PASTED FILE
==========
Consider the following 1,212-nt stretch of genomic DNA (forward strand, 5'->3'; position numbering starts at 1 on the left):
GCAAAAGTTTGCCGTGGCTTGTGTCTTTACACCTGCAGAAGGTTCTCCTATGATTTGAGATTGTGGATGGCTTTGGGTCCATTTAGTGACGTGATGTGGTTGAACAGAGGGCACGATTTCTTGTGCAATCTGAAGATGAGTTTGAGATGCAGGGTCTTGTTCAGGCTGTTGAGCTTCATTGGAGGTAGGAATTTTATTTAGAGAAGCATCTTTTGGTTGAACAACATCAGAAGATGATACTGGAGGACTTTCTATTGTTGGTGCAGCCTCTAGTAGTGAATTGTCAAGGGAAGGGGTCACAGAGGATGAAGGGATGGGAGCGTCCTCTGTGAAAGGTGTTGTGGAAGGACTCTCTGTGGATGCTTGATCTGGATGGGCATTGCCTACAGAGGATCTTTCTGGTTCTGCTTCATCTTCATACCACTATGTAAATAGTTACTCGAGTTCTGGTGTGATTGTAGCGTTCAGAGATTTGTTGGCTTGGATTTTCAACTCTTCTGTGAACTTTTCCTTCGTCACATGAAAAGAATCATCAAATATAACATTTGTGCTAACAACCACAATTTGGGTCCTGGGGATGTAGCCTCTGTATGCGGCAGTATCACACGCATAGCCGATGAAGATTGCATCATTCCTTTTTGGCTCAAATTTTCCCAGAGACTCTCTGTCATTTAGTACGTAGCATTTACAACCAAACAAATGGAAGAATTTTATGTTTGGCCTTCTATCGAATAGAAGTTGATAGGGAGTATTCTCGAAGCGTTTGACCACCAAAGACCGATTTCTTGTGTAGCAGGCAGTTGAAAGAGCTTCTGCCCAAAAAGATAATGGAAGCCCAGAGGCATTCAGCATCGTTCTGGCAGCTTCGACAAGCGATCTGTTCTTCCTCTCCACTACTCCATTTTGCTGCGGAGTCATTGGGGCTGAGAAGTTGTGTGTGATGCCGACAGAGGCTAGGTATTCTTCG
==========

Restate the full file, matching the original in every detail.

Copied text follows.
Consider the following 1,212-nt stretch of genomic DNA (forward strand, 5'->3'; position numbering starts at 1 on the left):
GCAAAAGTTTGCCGTGGCTTGTGTCTTTACACCTGCAGAAGGTTCTCCTATGATTTGAGATTGTGGATGGCTTTGGGTCCATTTAGTGACGTGATGTGGTTGAACAGAGGGCACGATTTCTTGTGCAATCTGAAGATGAGTTTGAGATGCAGGGTCTTGTTCAGGCTGTTGAGCTTCATTGGAGGTAGGAATTTTATTTAGAGAAGCATCTTTTGGTTGAACAACATCAGAAGATGATACTGGAGGACTTTCTATTGTTGGTGCAGCCTCTAGTAGTGAATTGTCAAGGGAAGGGGTCACAGAGGATGAAGGGATGGGAGCGTCCTCTGTGAAAGGTGTTGTGGAAGGACTCTCTGTGGATGCTTGATCTGGATGGGCATTGCCTACAGAGGATCTTTCTGGTTCTGCTTCATCTTCATACCACTATGTAAATAGTTACTCGAGTTCTGGTGTGATTGTAGCGTTCAGAGATTTGTTGGCTTGGATTTTCAACTCTTCTGTGAACTTTTCCTTCGTCACATGAAAAGAATCATCAAATATAACATTTGTGCTAACAACCACAATTTGGGTCCTGGGGATGTAGCCTCTGTATGCGGCAGTATCACACGCATAGCCGATGAAGATTGCATCATTCCTTTTTGGCTCAAATTTTCCCAGAGACTCTCTGTCATTTAGTACGTAGCATTTACAACCAAACAAATGGAAGAATTTTATGTTTGGCCTTCTATCGAATAGAAGTTGATAGGGAGTATTCTCGAAGCGTTTGACCACCAAAGACCGATTTCTTGTGTAGCAGGCAGTTGAAAGAGCTTCTGCCCAAAAAGATAATGGAAGCCCAGAGGCATTCAGCATCGTTCTGGCAGCTTCGACAAGCGATCTGTTCTTCCTCTCCACTACTCCATTTTGCTGCGGAGTCATTGGGGCTGAGAAGTTGTGTGTGATGCCGACAGAGGCTAGGTATTCTTCG